There are two different ways that a tiny house on a trailer can be considered an RV. Most states have some process where you can submit your wheeled tiny home for inspection and, once they agree, they will consider your tiny house to be an RV instead of a loaded trailer (albeit one with an interesting load!). And some tiny home manufacturers sell RVIA (Recreational Vehicle Industry Association) certified tiny homes. One “Gotcha” on the latter route: Many tiny home manufacturers also sell plans so you can build their models yourself, and one manufacturer (at least) will sell you a partially built home – essentially the wall and roof are built and sealed against the weather so you can finish it yourself. NEITHER of these options result in an RVIA certified tiny house! RVIA certification requires that the RV be fully constructed by the certifying manufacturer.
Why might it be advantageous to officially be an RV?
It comes down to finding a place to park – and occupy – your tiny home. There are some RV parks where long term residents are allowed. The standards for what qualifies as an RV in order to use an RV park are usually in the hands of the operators of the RV park. Most require vehicle registration as an RV and some require RVIA certification. (I should have mentioned that all RVIA certified RVs are RVs in the eyes of the DMV, but not all DMV recognized RVs are RVIA certified.)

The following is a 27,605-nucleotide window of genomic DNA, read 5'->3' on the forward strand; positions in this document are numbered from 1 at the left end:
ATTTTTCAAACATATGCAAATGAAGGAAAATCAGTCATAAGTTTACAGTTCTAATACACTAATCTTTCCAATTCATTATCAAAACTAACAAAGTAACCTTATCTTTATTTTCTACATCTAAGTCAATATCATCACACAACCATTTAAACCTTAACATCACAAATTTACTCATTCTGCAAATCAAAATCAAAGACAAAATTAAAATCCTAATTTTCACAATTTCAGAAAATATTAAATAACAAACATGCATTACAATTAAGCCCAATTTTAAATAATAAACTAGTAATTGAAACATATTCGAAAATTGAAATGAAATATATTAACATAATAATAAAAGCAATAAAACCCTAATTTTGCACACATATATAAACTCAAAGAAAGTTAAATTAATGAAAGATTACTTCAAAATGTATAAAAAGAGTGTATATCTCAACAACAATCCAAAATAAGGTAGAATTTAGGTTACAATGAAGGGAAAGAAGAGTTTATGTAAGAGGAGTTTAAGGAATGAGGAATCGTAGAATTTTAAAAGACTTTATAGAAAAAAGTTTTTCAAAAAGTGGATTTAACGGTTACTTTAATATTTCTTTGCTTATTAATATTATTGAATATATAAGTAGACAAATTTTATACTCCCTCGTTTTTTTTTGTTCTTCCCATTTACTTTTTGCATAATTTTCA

Further, as various jurisdictions (cities, towns, counties and states) begin (hopefully) to change their laws to allow more full time occupancy of RVs, those laws will incorporate some definition of an RV, most likely one of the two I’ve cited above.
Why might it be DISadvantageous to officially be an RV?
The only thing that comes to mind is that it will likely be cheaper to register with the DMV as a trailer than as an RV.
Why might being officially an RV NOT be enough for legal occupancy?
Quite simply – it’s on wheels! Disregarding (for now) size issues, for almost all jurisdictions, a wheeled tiny house can’t be an legal “dwelling” because it’s not built on a foundation – and hence can’t be inspected under current building codes since they don’t apply! Yes, I know I’m ignoring mobile homes here. Why? I’ve rarely (perhaps never) seen a mobile home that is small enough to satisfy my personal definition of a tiny home. For wheeled tiny homes to be legal for full time occupancy, jurisdictions will need to change their regulations/codes to address exactly what building/safety standards apply.
Case in point: Fire rated walls. Right now, RVs aren’t required to have beefed up walls for resistance to fire penetration. But dwelling units on foundations do! Do we want jurisdictions to allow occupied tiny homes to be parked without a minimum separation from other structures? Or do we want jurisdictions to require a fire rated wall construction when parked closer than a minimum distance from other structures (or other tiny homes)?
Another case in point: Fire egress. In dwelling units, all habitable spaces (with bathrooms often excepted) must have two routes by which an occupant can escape a fire. But most tiny homes have only 1 door. Further, many tiny homes have their sleeping space in a loft – up high – where smoke and other HOT gases of combustion gather! So should windows be required to be both present and “egress rated” where necessary to allow two escape routes? Personally, I think so. But this is another area that is simply not addressed in most (all) codes.